Tahoe, Chinese developer at biggest risk of default, tries to offload a dozen projects to ease liquidity stress

22-Mar-2019 Intellasia | South China Morning Post | 6:00 AM Print This Post

Chinese developer Tahoe Group is seeking to offload a dozen projects that it bought for at least 40 billion yuan (US$5.97 billion) in the past two years, according to sources familiar with the matter.

It is the latest builder to resort to asset sales to raise cash in the face of mounting debts.

China’s 20th largest developer according to consultancy CRIC, Tahoe is a poster child of the sector’s debt-fueled growth, its expansion and ambition having outstripped most of its peers.

Tahoe emerged as the Chinese developer most at risk of defaulting on its debt in a Bloomberg poll of analysts and portfolio managers in January.

The 12 projects on offer, mainly residential developments with some attached commercial space, are in the cities of Guangzhou, Hangzhou, Shenzhen, Nanchang, Kunshan and Zhongshan. According to descriptions viewed by the South China Morning Post, they are under development, with the earliest batch of homes already on sale. The most recent plot was acquired in December.

Tahoe spent at least 40 billion yuan on the plots in 2017 and 2018, according to the Post’s calculations.

A senior executive with a private equity real estate fund said she had been approached by a third party about the sale of these projects. Declining to be named, she said she was not keen as she thought the projects would be difficult to sell.

This is not the first time the Fujian-based developer has resorted to asset sales to ease liquidity stress. Last December it sold three subsidiaries for 635 million yuan, and transferred a Beijing project to a trust company to secure 3.5 billion yuan of financing. Its largest shareholder and controller Huang Qisen had pledged his 49 per cent share of the company for financing.

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“China’s property sector is debt-laden but in terms of risk-taking and slow cash collection, Tahoe stands in its own league, so I don’t think the case spells bigger trouble for the whole sector,” said Liu Feifan, a property analyst at Guotai Junan International.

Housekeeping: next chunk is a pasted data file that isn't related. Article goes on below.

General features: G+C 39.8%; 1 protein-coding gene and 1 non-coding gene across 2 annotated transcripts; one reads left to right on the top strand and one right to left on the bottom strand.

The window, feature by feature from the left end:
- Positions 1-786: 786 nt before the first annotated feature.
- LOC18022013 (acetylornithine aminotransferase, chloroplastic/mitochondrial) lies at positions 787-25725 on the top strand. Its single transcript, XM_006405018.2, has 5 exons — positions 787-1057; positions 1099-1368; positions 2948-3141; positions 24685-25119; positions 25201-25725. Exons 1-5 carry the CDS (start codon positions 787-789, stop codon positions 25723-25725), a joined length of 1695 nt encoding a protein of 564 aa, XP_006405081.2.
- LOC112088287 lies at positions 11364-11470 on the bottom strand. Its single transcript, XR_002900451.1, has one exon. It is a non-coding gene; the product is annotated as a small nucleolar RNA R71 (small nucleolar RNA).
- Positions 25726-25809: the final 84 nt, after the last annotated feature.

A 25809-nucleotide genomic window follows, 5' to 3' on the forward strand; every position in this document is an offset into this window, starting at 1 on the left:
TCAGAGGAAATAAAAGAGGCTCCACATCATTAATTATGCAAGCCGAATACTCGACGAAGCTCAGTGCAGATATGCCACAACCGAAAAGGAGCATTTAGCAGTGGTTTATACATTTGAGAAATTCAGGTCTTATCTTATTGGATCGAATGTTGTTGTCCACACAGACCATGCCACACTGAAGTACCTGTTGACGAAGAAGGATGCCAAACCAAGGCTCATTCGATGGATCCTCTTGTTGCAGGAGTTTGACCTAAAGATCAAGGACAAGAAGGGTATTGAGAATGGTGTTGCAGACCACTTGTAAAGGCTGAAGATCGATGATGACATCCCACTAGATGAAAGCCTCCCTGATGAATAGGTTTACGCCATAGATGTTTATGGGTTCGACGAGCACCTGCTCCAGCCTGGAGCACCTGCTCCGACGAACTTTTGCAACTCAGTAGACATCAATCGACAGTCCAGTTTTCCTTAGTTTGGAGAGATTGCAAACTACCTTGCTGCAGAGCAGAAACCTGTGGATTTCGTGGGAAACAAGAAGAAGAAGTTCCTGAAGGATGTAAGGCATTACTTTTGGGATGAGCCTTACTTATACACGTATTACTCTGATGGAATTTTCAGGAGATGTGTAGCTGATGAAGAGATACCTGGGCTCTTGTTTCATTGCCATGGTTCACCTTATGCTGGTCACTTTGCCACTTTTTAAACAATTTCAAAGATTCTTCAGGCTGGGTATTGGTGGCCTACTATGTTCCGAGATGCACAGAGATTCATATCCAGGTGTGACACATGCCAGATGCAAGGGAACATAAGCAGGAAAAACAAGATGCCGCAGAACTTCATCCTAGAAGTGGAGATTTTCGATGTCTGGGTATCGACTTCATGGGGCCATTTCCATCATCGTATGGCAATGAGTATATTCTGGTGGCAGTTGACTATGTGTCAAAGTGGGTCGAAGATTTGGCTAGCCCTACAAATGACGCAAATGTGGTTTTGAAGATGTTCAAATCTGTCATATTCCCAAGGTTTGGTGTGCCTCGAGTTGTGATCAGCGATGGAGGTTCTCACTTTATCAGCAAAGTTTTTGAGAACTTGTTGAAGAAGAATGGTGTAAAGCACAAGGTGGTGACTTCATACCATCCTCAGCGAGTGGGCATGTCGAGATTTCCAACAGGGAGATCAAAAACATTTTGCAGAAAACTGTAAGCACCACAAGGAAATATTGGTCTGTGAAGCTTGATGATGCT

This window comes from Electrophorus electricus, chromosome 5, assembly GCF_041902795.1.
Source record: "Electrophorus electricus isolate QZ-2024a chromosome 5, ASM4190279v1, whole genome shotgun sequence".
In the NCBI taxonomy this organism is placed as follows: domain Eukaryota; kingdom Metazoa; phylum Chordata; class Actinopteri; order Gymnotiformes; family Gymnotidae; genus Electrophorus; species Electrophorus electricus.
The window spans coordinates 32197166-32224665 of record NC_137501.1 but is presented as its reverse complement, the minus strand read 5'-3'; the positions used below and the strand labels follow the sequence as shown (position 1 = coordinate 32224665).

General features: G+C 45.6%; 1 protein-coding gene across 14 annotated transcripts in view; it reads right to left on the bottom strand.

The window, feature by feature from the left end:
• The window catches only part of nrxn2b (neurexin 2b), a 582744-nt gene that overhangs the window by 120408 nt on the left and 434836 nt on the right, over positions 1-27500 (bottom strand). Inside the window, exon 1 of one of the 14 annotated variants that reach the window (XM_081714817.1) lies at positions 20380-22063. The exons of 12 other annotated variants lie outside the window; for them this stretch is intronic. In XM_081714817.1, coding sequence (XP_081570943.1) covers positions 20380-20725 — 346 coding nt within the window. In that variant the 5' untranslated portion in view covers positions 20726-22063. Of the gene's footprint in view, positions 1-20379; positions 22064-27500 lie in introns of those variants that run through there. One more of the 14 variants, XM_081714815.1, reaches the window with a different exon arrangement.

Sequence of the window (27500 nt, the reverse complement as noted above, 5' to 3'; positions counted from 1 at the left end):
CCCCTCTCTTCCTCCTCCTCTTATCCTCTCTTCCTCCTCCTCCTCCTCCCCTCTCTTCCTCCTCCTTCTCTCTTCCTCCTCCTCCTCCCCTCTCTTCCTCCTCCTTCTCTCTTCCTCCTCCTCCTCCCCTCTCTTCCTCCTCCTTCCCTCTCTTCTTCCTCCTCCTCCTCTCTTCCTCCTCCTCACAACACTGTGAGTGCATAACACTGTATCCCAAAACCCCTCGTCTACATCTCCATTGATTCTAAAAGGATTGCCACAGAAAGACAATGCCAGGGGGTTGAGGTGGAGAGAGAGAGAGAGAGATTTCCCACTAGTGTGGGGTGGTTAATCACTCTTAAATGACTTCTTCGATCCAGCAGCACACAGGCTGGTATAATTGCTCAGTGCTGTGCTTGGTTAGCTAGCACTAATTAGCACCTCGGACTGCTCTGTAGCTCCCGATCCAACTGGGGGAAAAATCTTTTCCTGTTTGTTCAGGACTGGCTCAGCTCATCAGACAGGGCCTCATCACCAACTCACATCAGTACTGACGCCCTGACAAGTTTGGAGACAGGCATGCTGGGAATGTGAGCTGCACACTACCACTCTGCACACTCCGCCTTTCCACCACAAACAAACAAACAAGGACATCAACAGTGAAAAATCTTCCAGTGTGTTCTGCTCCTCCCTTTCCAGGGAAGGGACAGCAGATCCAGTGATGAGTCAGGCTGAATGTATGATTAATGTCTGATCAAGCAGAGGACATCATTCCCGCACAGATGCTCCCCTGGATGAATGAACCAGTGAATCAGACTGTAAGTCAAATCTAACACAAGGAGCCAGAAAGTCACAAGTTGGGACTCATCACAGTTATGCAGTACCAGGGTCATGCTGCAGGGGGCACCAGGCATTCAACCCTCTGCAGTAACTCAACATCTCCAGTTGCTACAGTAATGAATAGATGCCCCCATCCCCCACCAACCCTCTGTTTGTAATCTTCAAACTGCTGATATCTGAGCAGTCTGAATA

Tahoe Group declined to comment on the asset sales, but said it would disclose any major sales to the stock exchange.

The Bloomberg poll gave Tahoe a one-year default risk of 6.75 per cent, the highest among the 47 developers with a market value of more than $2 billion. The builder’s bond is considered the riskiest among all corporate notes, with an average 0.97 per cent chance of default.

Moody’s downgraded Tahoe’s rating by a notch to B3 with a negative outlook in November, citing “weak financial management and its heightened debt-refinancing risk”. That was mainly attributed to its weak cash collection, meaning it struggled to generate cash from its saleable resources.

“Tahoe’s slow cash collection is a result of its focus on selling mid-to-high-end properties in major cities. In these cities, developers require a long time to register sales and obtain mortgage disbursements from banks, given the tight regulatory controls,” said Wenhan Chen, a Moody’s analyst.

According to its most recent earnings report, as of September 30 Tahoe’s cash of 17.4 billion yuan was not enough to cover its short-term debt of 64.7 billion yuan. Its liability was over four times its net equity.



Category: China

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